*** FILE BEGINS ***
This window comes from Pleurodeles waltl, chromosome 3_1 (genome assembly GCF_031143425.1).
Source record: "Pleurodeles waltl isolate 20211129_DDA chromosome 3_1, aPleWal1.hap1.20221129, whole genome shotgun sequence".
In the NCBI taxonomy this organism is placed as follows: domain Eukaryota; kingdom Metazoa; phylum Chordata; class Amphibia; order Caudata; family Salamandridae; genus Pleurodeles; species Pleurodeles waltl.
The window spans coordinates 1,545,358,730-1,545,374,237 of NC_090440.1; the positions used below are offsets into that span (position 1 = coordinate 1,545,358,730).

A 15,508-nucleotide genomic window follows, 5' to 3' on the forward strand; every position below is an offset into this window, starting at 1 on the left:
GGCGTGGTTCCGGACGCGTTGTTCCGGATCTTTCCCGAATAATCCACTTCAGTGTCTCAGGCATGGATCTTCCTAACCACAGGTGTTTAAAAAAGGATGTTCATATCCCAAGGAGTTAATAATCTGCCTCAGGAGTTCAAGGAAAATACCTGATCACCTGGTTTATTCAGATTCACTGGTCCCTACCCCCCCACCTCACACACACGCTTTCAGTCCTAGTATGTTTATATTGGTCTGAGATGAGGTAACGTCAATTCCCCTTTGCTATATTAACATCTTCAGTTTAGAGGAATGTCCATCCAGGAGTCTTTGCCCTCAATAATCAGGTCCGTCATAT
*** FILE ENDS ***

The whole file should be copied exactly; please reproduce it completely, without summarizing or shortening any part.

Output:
This window comes from Pleurodeles waltl, chromosome 3_1 (genome assembly GCF_031143425.1).
Source record: "Pleurodeles waltl isolate 20211129_DDA chromosome 3_1, aPleWal1.hap1.20221129, whole genome shotgun sequence".
In the NCBI taxonomy this organism is placed as follows: domain Eukaryota; kingdom Metazoa; phylum Chordata; class Amphibia; order Caudata; family Salamandridae; genus Pleurodeles; species Pleurodeles waltl.
The window spans coordinates 1,545,358,730-1,545,374,237 of NC_090440.1; the positions used below are offsets into that span (position 1 = coordinate 1,545,358,730).

A 15,508-nucleotide genomic window follows, 5' to 3' on the forward strand; every position below is an offset into this window, starting at 1 on the left:
GGCGTGGTTCCGGACGCGTTGTTCCGGATCTTTCCCGAATAATCCACTTCAGTGTCTCAGGCATGGATCTTCCTAACCACAGGTGTTTAAAAAAGGATGTTCATATCCCAAGGAGTTAATAATCTGCCTCAGGAGTTCAAGGAAAATACCTGATCACCTGGTTTATTCAGATTCACTGGTCCCTACCCCCCCACCTCACACACACGCTTTCAGTCCTAGTATGTTTATATTGGTCTGAGATGAGGTAACGTCAATTCCCCTTTGCTATATTAACATCTTCAGTTTAGAGGAATGTCCATCCAGGAGTCTTTGCCCTCAATAATCAGGTCCGTCATAT